Morning had officially broken over The Facility.
“Tim and Al are here today to talk about their quest for a magic amulet,” Jeremy Kyle announced to camera.
Almost immediately upon his arrival and ages before they had time to object, he had led them through a maze of twisting corridors to a room that turned out to be the set of his popular daytime television talk show. They were now seated on uncomfortable chairs in front of an audience of ragamuffins and ne’er do wells, none of whom had anything of interest or value to say. They were totally loyal to Jeremy Kyle, and would defend him to the death if the need ever arose. He rewarded their devotion with signed photographs and free plastic tumblers of weak tea on the regular occasions when the heating broke.
“OooOooOoo,” the audience trilled in unison, which was a little unnerving.
“Why don’t you start us off, Tim?” Sir Jez suggested. “Tell us a bit about the amulet and what you want it for.”
“Oh, I don’t want it for my own personal use,” Tim said hastily, “I was trying to get hold of it before it fell into the hands of evil doers who would use its power for- well, for evil. And actually, I’m not even sure whether it’s me who was chosen to do it.”
“The prophecy is quite vague,” Al interjected helpfully, “it could just as easily be about me, or about that guy over there.” He pointed to a youngish man sitting a few rows back, who was of moderate good looks and possessed a full head of fair hair.
“It’s definitely not me,” the young man squeaked defensively, “I done quest duty last year. Fought a Lesser Spotted Snodrog and everything.”
“OooOooOoo,” the audience chorused obediently, although nary a one of them had the first idea what a Lesser Spotted Snodrog was.
“Really,” Tim said, “a fully grown one?”
“Not quite,” the audience member admitted, “it was a three quarter length one. But I sorted it right out.”
“Well good for you,” Tim said in what he hoped was an encouraging way rather than a patronizing one.
“Alright,” Jeremy shouted across them all, “alright, calm down, it is MY SHOW you know everyone, it’s called the JEREMY KYLE show, the name’s written on the wall and everything.”
“Yeah but in Comic Sans though Jez,” an overly familiar runner spoke up in an apparently temporary fit of madness.
“What did you say?” he fumed, his face turning the vibrant reddy colour of juice in a beetroot jar.
“Nothing,” the techie replied, “what? Did you say somefink Mr Kyle? Only I couldn’t hear you if you did….”
“You were making snidey comments about my font choice again, weren’t you?”
“No Mr Kyle,” he replied, “indeed I was not! The very idea is repellant to me!”
“Comic Sans,” Jeremy explained through gritted teeth, “enables me to appear young and fun, rather than the greying ball buster that TV sometimes makes me out to be. Comic Sans is the most empathetic font that there is.”
“Yes sir, Mr Jeremy, Lord Kyle, sir,” said a waitress, who shouldn’t even have been there. His anger was such that it made even innocent bystanders feel compelled to apologise for behaviour they hadn’t engaged in.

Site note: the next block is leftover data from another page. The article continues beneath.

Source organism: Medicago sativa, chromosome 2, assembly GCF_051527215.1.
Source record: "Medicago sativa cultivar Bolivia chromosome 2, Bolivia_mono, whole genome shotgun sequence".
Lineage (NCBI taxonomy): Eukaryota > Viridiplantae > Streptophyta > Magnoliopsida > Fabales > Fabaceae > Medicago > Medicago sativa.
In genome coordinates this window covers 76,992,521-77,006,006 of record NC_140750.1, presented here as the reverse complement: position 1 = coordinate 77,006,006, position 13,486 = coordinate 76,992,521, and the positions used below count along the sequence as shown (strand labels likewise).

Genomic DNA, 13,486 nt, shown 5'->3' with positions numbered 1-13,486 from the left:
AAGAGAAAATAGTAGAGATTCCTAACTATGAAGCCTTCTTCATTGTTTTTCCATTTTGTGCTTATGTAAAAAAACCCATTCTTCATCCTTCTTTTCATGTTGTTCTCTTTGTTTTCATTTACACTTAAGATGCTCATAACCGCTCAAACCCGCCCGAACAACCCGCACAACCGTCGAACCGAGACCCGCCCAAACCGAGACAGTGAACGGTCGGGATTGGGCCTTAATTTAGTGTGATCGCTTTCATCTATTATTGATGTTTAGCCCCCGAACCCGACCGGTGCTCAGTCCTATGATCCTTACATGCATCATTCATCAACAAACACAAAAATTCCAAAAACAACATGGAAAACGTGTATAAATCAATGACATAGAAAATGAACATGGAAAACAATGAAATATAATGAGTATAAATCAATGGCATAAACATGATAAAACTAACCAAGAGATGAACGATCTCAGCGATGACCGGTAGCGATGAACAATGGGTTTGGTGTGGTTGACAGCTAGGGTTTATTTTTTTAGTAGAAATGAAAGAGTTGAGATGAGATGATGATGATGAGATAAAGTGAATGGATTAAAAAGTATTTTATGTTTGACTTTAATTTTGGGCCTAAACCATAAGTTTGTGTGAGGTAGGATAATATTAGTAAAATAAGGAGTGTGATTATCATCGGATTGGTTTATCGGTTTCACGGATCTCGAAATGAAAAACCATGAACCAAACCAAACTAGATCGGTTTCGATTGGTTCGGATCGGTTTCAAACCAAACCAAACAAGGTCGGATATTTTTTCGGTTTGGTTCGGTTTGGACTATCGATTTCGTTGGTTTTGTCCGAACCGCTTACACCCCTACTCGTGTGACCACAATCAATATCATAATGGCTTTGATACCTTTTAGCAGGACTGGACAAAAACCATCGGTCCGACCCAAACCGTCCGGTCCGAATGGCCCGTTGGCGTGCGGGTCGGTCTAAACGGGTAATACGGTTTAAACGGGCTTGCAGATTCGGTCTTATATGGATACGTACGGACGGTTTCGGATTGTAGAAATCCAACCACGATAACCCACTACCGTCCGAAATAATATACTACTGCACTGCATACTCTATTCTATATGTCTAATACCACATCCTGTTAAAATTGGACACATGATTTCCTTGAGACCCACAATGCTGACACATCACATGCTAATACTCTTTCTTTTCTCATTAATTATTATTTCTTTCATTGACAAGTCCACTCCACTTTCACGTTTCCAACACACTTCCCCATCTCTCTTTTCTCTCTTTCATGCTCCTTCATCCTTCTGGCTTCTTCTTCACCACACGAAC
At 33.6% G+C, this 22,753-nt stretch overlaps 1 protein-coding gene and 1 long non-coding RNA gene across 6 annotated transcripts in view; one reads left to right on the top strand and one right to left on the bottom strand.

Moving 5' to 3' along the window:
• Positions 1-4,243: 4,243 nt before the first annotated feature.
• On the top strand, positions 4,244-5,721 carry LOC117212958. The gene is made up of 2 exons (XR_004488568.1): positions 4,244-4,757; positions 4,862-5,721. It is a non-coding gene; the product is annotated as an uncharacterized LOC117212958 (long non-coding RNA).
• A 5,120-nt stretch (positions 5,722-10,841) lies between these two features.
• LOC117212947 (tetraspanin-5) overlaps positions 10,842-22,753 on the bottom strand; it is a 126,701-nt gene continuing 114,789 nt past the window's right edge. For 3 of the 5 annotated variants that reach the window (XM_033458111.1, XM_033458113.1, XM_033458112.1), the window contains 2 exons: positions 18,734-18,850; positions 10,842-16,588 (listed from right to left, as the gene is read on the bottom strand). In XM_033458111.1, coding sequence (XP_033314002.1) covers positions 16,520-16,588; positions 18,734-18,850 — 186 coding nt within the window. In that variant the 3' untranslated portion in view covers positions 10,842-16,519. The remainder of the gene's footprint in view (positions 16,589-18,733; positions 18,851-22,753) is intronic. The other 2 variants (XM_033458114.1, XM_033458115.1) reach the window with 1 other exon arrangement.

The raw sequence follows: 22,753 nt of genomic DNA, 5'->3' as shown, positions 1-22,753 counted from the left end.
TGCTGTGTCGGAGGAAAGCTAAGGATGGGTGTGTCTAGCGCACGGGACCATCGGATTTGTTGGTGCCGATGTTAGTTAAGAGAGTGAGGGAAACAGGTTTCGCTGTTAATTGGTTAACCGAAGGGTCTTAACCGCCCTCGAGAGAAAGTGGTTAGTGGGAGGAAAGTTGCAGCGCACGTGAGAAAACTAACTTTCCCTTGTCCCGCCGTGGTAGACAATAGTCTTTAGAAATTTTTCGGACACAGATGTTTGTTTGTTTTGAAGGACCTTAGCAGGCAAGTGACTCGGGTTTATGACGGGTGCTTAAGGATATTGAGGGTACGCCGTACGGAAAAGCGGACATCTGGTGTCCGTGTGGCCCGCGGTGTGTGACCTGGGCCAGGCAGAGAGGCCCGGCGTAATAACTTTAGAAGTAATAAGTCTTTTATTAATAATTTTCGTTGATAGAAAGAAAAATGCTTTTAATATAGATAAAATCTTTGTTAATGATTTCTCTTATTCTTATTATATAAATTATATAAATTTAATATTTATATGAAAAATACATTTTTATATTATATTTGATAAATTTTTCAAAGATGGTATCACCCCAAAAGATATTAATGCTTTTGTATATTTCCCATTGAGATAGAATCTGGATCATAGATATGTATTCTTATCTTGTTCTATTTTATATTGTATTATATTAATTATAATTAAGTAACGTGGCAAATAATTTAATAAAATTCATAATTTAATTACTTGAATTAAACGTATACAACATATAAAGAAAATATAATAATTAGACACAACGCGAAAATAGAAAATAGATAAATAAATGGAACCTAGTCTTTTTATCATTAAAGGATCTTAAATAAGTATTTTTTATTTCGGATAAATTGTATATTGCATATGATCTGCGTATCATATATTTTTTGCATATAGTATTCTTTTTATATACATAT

“That’s alright,” he told her condescendingly, “I’ll let you off. This time.”
“Thank you sir, you’re very kind sir,” she curtsied mimsily, backing away – although how she managed to do both of these things from her position of seated in the back row of the studio crematorium was a mystery, and would remain so for a long time.
“Anyhoo,” Kyle coughed, remembering the matter at hand as though it were a first idea goldmine. “This amulet. Where is it now?”
“Inside that dog,” Al said innocently, pointing at the dog.
Tim rolled his eyes.
“Way to announce it on national telly,” he said without moving his lips. “Now everyone and his great auntie Nellie knows where the bloody thing is. If that mutt makes it out of this place alive it’ll be a bloody miracle.”
Brian the dog whined mournfully. He was unable to link to everyone in the room telepathically, it would have been too much mental effort and he was very tired from the effort of holding in the amulet till he got to his masters.
“And what does it do?” Jeremy inquired, as if he hadn’t been keeping up with other parts of the story at all.
“We are not at liberty to discuss that information,” Al said in an attempt to redeem himself after his earlier faux pas.
“This is a talk show,” Jeremy Kyle said impatiently, “therefore people are expected to talk.”
“Well you never gave us the option of not being on your stupid show,” Al pointed out, “you offered to help us out and then brought us down here, to the cold and wet of your terrible studio.”
Jezza was incensed.
“How dare you call the program stupid?” He raged, “how dare you? It’s as intelligent and empathetic as a show can be.”
“In what way?”
“I try to help people!”
“You’re about as helpful to people as Bargain Hunt.”
Kyle thought about this for a second. He decided it was impossible to gauge what that meant. Different things to different people, most likely.
“Why don’t you stick to what you’re good at,” Al suggested, his hackles aroused. “Shout at some schemey single mums or something.”
“What a good idea,” Jeremy said with a sly grin. “Who wants to meet one of the worst mums they’ve ever seen?” He turned to the audience to enquire.
There was a cacophonous roar of applause, which he took as an encouraging sign.
“Great,” he said, rubbing his hands together in anticipation, “right. Please welcome to the stage… Bracken Lee McCracken!”